When it comes to air movement, understanding the properties of air is vital. In this series of articles, we look at how different parameters affect air density, and how air density changes take place within an Air Handling Unit (AHU).
The Contents Of Air
The air in our atmosphere is made up predominantly of two gases: nitrogen (78%) and oxygen (21%). This leaves just 1% for all of the other gases in the air.
Actually, the properties of air differ considerably depending on where in the world you happen to be. Clearly, the air in the Sahara is very dry, whereas in the Amazonian rain forest it is much more moist. Also, air pressure varies considerably depending on altitude, with the vertical distance from sea level to the summit of Mount Everest (the highest point on Earth) being 8848 metres – about 5½ miles.
An important metric in air property is the level of carbon dioxide (CO2). The average CO2 level is approximately 360 parts per million (ppm), although this value is rising due to both pollution and the greenhouse effect.
Good ventilation systems will reduce the levels of indoor CO2 – the World Health Organisation recommends that these should be below 1000ppm. Once the level gets to 1500ppm, the air does not smell fresh, and people breathing it will start to feel lethargic.
There is a ‘Standard Condition’ of air which is used to compare ventilation products. This is defined as a density of 1.2kg/m3, which occurs at 20°C and an atmospheric pressure of 1013 milliBbar.
The amount of moisture in air is an important property of it, and it can be measured in a number of ways.
The first is the Wet-Bulb Thermometer. When you wrap a water-soaked cloth around a thermometer bulb, the temperature will drop, due to the energy needed to evaporate the water in the cloth. The drier the air is, the more water can evaporate, and the more the temperature decreases.
The temperature drop is known as the wet-bulb temperature; it can be used as a measure of the humidity in the air, and can be input into a Mollier chart (a graphical representation of thermodynamic properties of – in this case – air).
The second way of expressing air humidity is Absolute Humidity, which is exactly what the name suggests: the absolute content of water in the air, without temperature or pressure as a reference. It is usually expressed in kilograms of water per kilogram of air, or else in grams of water per kilogram of air.
Normally the absolute humidity indoors would be in the region of 5-10g per kg of air; in a bathroom after someone had taken a shower, it could be as high as 20g/kg.
The third way of describing air humidity is Relative Humidity. As the name suggests, this is the ratio between the maximum water that the air can hold (100%) and the actual water content at the current temperature.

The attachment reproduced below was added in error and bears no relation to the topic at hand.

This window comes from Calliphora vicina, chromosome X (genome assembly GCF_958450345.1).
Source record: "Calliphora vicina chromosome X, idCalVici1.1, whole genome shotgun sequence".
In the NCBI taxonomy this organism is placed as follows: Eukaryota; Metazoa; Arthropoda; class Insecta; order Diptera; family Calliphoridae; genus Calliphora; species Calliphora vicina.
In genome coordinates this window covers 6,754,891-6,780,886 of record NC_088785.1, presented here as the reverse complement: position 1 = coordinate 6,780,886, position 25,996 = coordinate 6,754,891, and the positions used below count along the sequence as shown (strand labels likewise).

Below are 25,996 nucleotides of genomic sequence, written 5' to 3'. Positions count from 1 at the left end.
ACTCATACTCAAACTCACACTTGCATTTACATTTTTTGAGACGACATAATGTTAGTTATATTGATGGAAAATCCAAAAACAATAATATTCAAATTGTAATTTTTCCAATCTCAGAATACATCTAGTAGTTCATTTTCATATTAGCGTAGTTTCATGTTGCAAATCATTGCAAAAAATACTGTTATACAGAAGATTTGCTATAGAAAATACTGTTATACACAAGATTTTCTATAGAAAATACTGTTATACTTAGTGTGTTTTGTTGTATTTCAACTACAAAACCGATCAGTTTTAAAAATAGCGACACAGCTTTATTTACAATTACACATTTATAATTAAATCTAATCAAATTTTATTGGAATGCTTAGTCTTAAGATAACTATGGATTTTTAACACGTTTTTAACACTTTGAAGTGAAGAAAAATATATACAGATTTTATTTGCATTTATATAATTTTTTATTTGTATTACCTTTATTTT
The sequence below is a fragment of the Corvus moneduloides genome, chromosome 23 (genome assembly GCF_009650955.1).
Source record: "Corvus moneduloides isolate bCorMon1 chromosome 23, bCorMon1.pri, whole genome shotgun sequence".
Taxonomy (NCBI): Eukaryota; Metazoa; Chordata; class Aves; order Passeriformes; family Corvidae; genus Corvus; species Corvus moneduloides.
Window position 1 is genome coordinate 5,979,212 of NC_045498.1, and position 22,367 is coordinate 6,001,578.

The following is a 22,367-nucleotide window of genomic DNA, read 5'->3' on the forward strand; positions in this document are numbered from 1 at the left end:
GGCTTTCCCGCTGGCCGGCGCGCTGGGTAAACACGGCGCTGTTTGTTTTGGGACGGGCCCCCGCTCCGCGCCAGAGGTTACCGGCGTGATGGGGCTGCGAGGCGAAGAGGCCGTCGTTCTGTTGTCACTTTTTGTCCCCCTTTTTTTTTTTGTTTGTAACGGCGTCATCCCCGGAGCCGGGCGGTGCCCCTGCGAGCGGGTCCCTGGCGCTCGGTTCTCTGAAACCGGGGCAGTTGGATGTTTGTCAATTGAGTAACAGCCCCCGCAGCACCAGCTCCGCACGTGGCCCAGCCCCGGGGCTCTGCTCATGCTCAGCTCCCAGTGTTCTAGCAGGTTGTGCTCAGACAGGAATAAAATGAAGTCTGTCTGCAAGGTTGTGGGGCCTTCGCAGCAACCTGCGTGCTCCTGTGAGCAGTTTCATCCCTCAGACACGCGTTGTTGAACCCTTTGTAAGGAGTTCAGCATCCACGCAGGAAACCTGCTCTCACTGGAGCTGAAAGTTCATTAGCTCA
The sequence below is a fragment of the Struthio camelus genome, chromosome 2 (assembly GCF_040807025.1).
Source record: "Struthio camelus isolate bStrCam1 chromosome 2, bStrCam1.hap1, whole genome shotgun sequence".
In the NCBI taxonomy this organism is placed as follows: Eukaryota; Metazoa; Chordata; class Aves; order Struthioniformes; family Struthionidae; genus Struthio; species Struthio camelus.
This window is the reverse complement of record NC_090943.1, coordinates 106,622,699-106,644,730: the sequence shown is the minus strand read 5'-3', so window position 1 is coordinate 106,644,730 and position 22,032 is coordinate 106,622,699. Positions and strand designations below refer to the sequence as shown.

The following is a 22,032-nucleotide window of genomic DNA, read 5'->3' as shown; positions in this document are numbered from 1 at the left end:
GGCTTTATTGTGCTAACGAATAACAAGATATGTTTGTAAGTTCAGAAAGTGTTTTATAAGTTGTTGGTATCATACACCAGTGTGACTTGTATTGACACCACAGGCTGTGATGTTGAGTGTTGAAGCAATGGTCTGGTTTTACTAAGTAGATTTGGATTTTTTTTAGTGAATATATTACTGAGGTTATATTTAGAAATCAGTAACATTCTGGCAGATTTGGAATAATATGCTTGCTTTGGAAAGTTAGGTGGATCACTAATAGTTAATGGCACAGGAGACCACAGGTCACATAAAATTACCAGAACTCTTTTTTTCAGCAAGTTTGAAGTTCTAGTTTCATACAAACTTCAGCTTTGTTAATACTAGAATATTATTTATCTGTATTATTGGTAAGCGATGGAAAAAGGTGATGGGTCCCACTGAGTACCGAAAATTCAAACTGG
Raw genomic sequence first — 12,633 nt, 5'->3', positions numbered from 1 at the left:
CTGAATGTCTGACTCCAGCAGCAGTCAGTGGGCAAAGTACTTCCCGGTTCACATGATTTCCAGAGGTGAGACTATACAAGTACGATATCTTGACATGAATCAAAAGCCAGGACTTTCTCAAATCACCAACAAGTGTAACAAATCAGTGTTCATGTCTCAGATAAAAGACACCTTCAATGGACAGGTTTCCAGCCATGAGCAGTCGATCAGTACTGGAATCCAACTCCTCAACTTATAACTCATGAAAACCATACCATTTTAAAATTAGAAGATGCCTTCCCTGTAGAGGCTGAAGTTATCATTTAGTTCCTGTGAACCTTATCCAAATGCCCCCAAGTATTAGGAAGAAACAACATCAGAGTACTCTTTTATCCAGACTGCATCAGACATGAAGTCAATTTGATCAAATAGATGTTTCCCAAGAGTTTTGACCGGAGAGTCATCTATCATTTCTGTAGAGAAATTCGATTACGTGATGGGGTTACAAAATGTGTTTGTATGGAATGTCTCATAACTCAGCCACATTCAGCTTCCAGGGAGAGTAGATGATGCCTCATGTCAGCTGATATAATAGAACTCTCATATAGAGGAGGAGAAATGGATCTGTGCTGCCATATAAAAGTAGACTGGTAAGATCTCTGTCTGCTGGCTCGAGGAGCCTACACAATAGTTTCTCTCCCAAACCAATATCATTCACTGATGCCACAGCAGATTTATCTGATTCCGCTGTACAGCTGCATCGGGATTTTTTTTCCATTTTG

Air is able to hold more water at a higher temperature than at a lower temperature, so if saturated air cools, it gives off condensate (this is what happens when the bathroom window becomes wet in winter, because the air around the cold glass is cooled).
The Dew Point is the temperature below which the water vapour in a volume of humid air (at a constant barometric pressure) will condense into liquid – this is why condensed water formed on a solid surface is called dew.
The dew point is a water-to-air saturation temperature. So air with a high relative humidity indicates that the dew point is closer to the current temperature; when the air’s relative humidity is 100%, the dew point is equal to the current temperature (which means even a minimal cooling will cause condensate). Likewise, when the dew point remains constant and the temperature increases, relative humidity decreases.
Enthalpy is a measure of the total energy in a thermodynamic system. It includes the initial energy (the energy required to create the system in the first place), and the amount of energy required to make room for it by displacing its environment and establishing its volume and pressure.
Air is such a thermodynamic system; so enthalpy can describe the thermal energy present in the air. It is normally described as kiloJoules (kJ) per kilogram of air, but can also be described as kilocalories (kcal) per kilogram of air.
The enthalpy measure of dry air at 0°C is 0 kJ/kg.
Calculating Cooling/Heating Power
Calculating the cooling and heating power can be done in two ways, one of which uses the temperature and the other the enthalpy. Using the temperature difference to calculate the power can only be done when there is no condensation in the process, as this method only calculates the sensible power, and not the latent power.
Sensible power is the amount of power required to be added to an object to increase its temperature, or the amount of power removed to reduce its temperature. Latent power, on the other hand, is the power required to change an object’s state (from solid to liquid, or from liquid to gas, and vice-versa). Total power is the sum of sensible power and latent power.
So if both sensible and latent power form part of the colling calculation, it is important to use the enthalpy formula to calculate total power; when calculating the heating power you can use either method, as it will give the same result.
Using the temperature difference to calculate the power involves the following formula:
P = Δt * qv * ρt = (tB – tA) * qv * ρt
Whereas the enthalpy formula is as follows:
P = Δh * qv * ρt = (hB – hA) * qv * ρt
In both cases:
P Heating/cooling power, kW Δh Change in enthalpy per kg dry air, kJ/kg qv Airflow m3 moist air/s ρt Density in kg of dry air/m3 moist air (ca 1,2 kg/m3)